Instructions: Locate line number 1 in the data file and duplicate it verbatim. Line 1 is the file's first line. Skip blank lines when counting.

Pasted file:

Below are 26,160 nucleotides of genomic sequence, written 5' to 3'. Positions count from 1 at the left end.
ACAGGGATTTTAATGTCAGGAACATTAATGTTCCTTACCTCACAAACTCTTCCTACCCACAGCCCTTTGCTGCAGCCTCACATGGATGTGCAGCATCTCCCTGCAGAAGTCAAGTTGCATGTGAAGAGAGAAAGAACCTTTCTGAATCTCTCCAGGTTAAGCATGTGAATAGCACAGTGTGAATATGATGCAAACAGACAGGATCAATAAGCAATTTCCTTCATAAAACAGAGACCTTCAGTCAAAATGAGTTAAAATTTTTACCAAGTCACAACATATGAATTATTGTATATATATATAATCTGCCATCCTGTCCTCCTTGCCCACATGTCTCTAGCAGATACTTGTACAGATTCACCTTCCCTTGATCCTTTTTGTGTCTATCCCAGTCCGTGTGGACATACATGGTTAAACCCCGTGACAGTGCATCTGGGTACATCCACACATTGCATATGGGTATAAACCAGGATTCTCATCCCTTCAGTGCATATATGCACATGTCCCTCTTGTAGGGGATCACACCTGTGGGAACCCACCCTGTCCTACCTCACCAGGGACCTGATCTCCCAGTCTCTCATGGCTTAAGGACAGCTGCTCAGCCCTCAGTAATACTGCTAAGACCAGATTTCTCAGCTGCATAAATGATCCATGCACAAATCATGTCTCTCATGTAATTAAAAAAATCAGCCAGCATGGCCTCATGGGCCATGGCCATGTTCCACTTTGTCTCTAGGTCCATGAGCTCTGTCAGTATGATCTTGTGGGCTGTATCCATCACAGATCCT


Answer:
Below are 26,160 nucleotides of genomic sequence, written 5' to 3'. Positions count from 1 at the left end.